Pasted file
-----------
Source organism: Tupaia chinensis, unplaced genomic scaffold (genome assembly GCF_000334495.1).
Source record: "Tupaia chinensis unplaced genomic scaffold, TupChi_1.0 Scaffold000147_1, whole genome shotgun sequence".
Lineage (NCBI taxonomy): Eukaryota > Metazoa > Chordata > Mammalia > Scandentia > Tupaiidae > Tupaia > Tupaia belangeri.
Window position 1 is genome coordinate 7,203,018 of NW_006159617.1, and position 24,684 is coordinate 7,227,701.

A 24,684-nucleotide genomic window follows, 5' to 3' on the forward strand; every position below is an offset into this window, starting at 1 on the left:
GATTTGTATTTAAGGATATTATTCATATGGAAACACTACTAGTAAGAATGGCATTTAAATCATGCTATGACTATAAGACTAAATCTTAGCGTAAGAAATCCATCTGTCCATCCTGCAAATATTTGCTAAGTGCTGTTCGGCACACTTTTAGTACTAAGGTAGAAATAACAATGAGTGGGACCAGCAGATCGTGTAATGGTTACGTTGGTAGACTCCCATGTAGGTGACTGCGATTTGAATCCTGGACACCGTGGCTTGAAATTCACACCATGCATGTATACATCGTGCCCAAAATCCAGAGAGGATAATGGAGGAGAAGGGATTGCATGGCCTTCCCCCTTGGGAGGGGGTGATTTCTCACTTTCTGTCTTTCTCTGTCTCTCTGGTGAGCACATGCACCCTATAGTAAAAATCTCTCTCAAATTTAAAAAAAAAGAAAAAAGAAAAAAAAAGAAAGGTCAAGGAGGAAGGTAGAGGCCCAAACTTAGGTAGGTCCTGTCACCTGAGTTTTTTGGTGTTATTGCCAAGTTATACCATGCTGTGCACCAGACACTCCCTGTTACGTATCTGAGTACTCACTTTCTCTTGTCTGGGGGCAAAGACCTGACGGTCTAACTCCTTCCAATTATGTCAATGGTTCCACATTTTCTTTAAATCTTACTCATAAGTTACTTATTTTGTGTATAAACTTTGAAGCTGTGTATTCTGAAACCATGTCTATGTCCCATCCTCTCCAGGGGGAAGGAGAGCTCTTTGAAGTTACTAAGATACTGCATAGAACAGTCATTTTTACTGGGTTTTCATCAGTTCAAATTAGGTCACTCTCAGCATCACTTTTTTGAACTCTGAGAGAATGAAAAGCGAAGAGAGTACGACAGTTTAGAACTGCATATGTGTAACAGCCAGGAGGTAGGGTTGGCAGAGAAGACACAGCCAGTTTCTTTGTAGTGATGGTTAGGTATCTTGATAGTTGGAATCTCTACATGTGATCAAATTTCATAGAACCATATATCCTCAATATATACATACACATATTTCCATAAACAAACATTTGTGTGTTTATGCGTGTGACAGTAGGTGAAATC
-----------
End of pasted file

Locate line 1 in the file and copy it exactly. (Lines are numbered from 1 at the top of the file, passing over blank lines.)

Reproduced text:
Source organism: Tupaia chinensis, unplaced genomic scaffold (genome assembly GCF_000334495.1).